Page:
Tech companies were mentioned in a slightly smaller group of Dataminr’s alerts, reinforcing the need for these companies to take additional precautions. This finding aligns with findings from a recent report that Facebook is contending with numerous threats and security incidents at its campus in Menlo Park, California. One man demanded to speak to Mark Zuckerberg and refused to leave, even after police arrived. Another man showed up on campus complaining about being the victim of a lottery scam perpetrated through the platform. A third person sprayed a Facebook security officer with Mace. Altogether, there were 239 emergency calls made from Facebook headquarters over the course of 14 months, or one every other day.

What all of this information shows is that real-time awareness of campus security incidents is vital, and social media is emerging as the best way to find this information efficiently. There are a few reasons for this:

  • Coverage: Social media provides details about virtually all events that are relevant to the campus, from the robbery happening across the street from a dorm to the broken water main preventing access to the ER ambulance bay. It is unlikely that conventional news channels would provide any details about these incidents, let alone in real time.
  • Speed: Social media content is typically posted within minutes of any given event that has eyewitnesses. With the right technology in place, campus security teams can find relevant content more quickly, gaining extra time that can be used to coordinate a more efficient and strategic response.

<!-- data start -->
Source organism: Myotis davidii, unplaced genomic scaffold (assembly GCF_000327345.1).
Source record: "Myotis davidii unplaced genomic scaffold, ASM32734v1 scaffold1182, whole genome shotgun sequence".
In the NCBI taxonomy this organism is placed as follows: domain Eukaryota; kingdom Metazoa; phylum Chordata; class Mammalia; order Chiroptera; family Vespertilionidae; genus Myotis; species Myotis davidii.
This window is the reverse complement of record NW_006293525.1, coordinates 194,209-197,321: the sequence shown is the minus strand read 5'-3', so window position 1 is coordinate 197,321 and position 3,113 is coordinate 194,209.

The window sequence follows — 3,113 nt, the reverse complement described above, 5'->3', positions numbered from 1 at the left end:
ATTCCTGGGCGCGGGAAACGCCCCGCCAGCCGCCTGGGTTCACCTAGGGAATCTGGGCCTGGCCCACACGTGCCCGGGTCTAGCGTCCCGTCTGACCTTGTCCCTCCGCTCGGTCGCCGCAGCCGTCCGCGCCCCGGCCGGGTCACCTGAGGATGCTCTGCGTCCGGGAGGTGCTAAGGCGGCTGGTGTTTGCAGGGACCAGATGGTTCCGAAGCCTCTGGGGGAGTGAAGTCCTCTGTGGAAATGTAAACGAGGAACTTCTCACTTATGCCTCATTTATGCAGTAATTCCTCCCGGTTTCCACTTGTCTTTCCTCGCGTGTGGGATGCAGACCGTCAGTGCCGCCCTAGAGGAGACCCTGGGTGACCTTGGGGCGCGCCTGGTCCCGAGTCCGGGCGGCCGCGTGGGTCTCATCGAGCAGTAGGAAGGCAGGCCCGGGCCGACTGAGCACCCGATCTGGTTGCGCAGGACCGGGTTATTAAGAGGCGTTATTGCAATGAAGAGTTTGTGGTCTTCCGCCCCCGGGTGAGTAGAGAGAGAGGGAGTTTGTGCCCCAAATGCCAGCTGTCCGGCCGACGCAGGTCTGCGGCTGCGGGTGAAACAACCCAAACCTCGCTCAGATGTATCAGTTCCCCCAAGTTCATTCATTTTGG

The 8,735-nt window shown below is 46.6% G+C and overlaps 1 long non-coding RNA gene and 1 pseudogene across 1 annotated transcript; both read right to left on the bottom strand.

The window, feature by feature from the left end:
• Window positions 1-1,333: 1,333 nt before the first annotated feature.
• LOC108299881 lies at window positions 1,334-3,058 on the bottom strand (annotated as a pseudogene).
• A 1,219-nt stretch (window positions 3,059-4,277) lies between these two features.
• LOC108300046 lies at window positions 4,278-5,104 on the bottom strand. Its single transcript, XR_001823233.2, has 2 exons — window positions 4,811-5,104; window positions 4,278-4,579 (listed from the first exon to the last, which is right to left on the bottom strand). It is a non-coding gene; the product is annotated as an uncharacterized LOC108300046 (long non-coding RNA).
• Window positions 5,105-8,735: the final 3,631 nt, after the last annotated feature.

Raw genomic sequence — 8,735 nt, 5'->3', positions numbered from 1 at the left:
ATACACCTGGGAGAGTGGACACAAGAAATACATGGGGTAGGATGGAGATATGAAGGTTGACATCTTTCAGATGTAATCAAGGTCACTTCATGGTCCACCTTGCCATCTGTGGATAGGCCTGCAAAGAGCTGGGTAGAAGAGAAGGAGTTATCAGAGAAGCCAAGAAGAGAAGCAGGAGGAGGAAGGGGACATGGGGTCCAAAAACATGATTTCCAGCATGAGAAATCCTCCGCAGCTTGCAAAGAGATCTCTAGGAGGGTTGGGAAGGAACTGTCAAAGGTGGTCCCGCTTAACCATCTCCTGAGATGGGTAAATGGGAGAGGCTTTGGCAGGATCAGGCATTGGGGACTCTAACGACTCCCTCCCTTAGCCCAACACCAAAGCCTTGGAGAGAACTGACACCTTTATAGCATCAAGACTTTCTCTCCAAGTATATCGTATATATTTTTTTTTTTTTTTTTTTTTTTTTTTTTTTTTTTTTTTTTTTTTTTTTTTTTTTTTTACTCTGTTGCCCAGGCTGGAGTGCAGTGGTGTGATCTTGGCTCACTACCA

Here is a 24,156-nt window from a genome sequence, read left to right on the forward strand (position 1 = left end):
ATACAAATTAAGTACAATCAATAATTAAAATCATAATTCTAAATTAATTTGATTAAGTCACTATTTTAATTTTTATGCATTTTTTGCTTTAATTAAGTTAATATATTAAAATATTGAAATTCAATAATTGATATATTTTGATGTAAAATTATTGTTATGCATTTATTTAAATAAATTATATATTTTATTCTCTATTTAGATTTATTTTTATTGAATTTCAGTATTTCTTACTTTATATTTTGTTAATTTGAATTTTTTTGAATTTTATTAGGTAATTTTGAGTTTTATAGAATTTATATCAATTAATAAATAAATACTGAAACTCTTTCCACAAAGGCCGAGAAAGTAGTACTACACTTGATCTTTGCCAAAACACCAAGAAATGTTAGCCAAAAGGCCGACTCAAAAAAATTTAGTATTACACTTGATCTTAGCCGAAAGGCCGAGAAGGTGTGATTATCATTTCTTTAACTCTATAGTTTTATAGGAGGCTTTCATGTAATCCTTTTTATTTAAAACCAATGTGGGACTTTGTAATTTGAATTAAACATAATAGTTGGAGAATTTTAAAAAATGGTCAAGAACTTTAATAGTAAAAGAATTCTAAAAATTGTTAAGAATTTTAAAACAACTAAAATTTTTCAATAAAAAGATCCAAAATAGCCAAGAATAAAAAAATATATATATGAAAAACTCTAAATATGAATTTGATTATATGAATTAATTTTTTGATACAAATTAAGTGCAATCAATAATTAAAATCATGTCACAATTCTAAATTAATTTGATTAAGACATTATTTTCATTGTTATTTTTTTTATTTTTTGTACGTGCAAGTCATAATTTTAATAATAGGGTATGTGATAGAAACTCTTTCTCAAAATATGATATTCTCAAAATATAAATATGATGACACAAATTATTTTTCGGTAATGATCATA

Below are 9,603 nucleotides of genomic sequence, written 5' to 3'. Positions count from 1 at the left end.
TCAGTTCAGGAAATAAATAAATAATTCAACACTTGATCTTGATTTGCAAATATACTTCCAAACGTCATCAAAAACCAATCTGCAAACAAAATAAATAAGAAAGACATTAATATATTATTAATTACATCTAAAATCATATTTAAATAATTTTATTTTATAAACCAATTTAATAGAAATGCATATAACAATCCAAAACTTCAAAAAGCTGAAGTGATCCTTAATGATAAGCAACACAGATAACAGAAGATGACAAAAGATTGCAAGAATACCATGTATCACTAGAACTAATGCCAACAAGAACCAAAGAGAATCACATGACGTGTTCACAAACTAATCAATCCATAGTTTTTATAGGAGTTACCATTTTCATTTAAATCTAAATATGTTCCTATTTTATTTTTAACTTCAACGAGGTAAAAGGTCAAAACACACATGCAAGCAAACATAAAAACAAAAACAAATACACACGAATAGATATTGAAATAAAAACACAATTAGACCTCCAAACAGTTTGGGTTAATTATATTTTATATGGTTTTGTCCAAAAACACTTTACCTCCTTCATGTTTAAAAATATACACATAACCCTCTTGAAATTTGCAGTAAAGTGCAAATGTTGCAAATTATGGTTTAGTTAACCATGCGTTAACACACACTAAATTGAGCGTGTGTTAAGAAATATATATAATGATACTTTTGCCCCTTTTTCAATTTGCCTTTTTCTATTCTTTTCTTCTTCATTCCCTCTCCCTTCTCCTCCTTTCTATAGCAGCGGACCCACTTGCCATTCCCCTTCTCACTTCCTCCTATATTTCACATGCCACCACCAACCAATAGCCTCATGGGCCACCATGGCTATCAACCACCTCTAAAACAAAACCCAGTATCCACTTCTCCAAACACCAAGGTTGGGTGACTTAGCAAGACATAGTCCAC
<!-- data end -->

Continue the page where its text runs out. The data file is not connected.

• Corroboration: One great strength of social media is that it often comes directly from eyewitnesses, meaning it is not curated or edited by traditional media channels. Of course, this also means its accuracy must be verified and not presumed. But social media offers an unbiased view of events on the ground, and as such, it can serve as an important resource for corroborating details of events affecting your campus.

Use Social Media Technology to Your Advantage

Whether or not a threat or security incident is relevant to your campus is for your team or GSOC to decide. The ability to make this choice, however, depends on the ability to access relevant content within the almost inconceivably vast sea of “big data” that is social media.

This is where technology plays a key role in the GSOC or security team. In short, manually monitoring social media platforms is a highly inefficient process. It is unrealistic to expect to find relevant threats or incidents with manual keyword searches. What campus security teams need instead are tools that are specifically designed to identify and deliver applicable content automatically.

No matter what technology your campus security team chooses to manage social media, the value of this content to your mission can’t be denied. It is a largely untapped resource that can transform the way your team protects employees, students, patients, and others.

Most importantly, social media can fuel real-time alerts that provide more detail, faster than traditional sources. With this extra time, your team can make better assessments, develop more strategic responses, and execute them more efficiently to keep your campus secure.


  1. https://www.csmonitor.com/EqualEd/2018/0406/Social-Media-threats-and-school-The-scramble-to-balance-safety-justice

About the author: Ed Monan is Director of Corporate Security Sales for Dataminr, a leading real-time information discovery company for enterprise clients. Dataminr transforms the public Twitter stream into actionable alerts, identifying the most relevant information in real-time for clients in Finance, News and the Public Sector. Using powerful, proprietary algorithms, Dataminr instantly analyzes all public tweets and delivers the earliest warning for breaking news, real-world events, off-the-radar content and emerging trends. Dataminr clients receive information first, ahead of traditional sources. Dataminr was founded in 2009 and is headquartered in New York, NY, with satellite offices in Washington, DC and Bozeman, MT.